We started this series presenting baseline information of some tools and terms used for those that are unfamiliar with the terminology of some tech talk. Tactical Incursion Bots Infiltrate Unaware Twitter Users — Part One and Tactical Incursion Bots Infiltrate Unaware Twitter Users — Part Two.
It has been a short few weeks since Steven Lundgren, while checking the Followed By list of his Twitter account, uncovered several suspicious followers.
A Bot by Any Other Name is Still a Bot —
This has been quite the journey, following PSB researchers, Pamphlet, Steven Lundgren, Trip Elix, RW, and many other experts, digging for connections among the bots and who was controlling them.
Initially the issue was identified as just bot accounts. Unfortunately, it has now been documented as something much bigger in scope. This was more than just a bot. Our fears had turned to reality.
Many of bot accounts collected have been changing their habits. The deeper the team investigated them, the more suspect they became as these bots appeared to react to investigative research. At least two of our researchers were blocked from access to the bots they were examining.
Bots are initially programmed and launched by people having an agenda. “These people are stupid,” is the comment that comes to mind.
Of the first batch of bot accounts identified, 29% of the bots as well as their associated domains of the websites the bot posts discovered were registered to one person, Peter Orum.
The first round of notable bots spread messages of how to make explosives, bomb-making, how to build 3D guns, how to commit suicide, political dissension and terrorist tactics among other nefarious topics.
Bots can be utilized to help build the psychological profile of each user followed. Even ignoring the postings can be interpreted as a flaw in one’s caring about the number of followers. This would indicate a passive personality. This too can create a profile of a user.
One theory of how the bots on Twitter select a targeted user utilizes AI to identify a user’s interest, the habits, and proclivity to retweet content. However, many users do not look at their timelines to verify the validity of who or what a user is followed by.
The first week or so of examining the suspected bots patterns and profiles, as well as the websites the bots are deployed from had many common themes, making them easier to identify.
These bots, under examination, were short-lived throughout the researchers’ investigations. Many of the bots started changing what started as a basic Twitter account that had no background banners and no user profile picture. After a short time, several of the bots upgraded their accounts to include the missing data becoming populated to appear more like a real person.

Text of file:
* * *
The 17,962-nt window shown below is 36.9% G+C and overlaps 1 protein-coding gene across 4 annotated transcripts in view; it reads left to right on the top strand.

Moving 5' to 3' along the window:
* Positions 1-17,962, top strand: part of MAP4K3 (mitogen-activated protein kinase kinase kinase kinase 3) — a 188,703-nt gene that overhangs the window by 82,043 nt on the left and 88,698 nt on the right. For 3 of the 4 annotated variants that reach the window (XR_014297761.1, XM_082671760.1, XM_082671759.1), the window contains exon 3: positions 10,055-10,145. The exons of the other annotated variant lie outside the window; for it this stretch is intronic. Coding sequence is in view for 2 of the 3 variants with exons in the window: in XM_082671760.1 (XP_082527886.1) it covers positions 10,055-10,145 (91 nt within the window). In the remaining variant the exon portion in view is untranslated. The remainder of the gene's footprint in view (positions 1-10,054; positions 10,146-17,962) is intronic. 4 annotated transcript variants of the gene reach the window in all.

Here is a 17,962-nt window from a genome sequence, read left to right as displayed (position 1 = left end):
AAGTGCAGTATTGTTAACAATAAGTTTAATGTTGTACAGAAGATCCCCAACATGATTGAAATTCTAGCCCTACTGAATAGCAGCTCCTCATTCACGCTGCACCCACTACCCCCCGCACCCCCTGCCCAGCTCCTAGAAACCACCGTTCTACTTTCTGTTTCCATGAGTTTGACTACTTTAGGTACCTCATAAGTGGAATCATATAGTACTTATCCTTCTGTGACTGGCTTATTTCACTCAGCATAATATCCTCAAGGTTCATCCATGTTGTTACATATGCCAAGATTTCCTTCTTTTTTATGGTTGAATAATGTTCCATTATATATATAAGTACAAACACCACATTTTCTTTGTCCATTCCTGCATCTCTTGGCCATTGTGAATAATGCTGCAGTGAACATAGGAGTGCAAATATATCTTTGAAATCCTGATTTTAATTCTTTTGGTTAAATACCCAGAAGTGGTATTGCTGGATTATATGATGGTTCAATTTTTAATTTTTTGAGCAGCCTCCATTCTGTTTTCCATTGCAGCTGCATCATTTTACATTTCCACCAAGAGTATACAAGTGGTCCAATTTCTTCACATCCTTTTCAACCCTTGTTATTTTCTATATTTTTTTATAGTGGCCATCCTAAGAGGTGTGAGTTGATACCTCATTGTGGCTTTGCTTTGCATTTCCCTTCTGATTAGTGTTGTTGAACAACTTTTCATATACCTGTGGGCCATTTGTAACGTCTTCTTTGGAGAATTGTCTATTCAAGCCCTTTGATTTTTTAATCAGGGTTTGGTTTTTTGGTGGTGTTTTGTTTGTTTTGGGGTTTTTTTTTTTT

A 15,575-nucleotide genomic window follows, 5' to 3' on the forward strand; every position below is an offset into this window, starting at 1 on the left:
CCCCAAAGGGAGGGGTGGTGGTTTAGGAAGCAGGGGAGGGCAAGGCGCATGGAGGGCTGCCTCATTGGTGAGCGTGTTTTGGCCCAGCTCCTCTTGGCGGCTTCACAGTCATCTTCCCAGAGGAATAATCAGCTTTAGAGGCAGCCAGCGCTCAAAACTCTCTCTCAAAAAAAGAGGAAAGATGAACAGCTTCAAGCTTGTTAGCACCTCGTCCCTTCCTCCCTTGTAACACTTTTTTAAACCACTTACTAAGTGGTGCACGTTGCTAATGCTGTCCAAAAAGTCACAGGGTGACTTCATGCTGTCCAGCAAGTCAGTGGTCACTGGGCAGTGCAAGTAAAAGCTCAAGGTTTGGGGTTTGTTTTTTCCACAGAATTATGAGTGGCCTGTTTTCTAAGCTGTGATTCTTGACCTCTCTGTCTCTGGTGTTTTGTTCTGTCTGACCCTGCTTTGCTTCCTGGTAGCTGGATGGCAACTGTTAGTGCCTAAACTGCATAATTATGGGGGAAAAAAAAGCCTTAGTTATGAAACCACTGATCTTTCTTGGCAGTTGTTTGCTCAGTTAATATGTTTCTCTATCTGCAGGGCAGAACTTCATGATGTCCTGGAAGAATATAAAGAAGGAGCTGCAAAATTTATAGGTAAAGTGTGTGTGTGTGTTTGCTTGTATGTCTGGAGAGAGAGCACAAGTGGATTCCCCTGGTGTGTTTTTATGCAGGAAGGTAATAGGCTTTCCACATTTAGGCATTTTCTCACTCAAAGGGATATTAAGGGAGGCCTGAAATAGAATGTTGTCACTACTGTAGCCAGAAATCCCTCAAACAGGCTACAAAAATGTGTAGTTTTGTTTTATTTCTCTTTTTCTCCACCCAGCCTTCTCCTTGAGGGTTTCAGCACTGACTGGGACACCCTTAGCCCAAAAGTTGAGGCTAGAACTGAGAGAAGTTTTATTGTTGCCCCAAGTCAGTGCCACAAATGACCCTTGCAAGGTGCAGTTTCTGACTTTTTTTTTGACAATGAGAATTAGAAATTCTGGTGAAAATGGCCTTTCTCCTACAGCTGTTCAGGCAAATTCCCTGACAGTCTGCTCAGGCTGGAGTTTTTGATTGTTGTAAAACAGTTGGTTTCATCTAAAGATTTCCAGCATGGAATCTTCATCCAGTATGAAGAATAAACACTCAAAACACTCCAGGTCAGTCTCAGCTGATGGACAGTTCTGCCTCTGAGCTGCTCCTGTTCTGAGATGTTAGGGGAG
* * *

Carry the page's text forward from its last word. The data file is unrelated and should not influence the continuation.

In a recent meeting with our researchers, I ask if they consider the bots to be safe bots or bad bots in classification. I was set back when Trip Elix said “there are no good bots.” He clarified that all are bad bots in that they all collect data without your knowledge. Trip continued, “every time you make a purchase, anytime you visit a website, even searches you make are cataloged to help build your personal profile to sell to advertisers and other buyers of your information”.
I was told a couple of years ago, by a wise individual, “use discernment then reconcile.”
Trip’s statement needs discernment, pointing out a bigger issue of the goals made by the bot’s controller or whoever is collecting the information.
Generally we don’t consider the big picture. We talk and text using cell phones, not aware that what we regard as a private communication tool has become like a party-line telephone of the past, listening and building a personal profile of us. Need I mention the GPS monitoring of your location? Your cell phone could be considered a bot in a larger size than we assume a bot to be.
The wider context, including the bots that are infiltrating Twitter accounts, is all about the collection of data that describes an individual as well their likely natural responses in various situations.
At this time, the bots are reportedly more than a nuisance. Unethical practices being employed conceal the identities behind the targeting actions on Twitter and other platforms. Those concealed identities demand further investigation in order to protect the public.
- Bots and artificial intelligence are still being investigated and will be released when updates are available.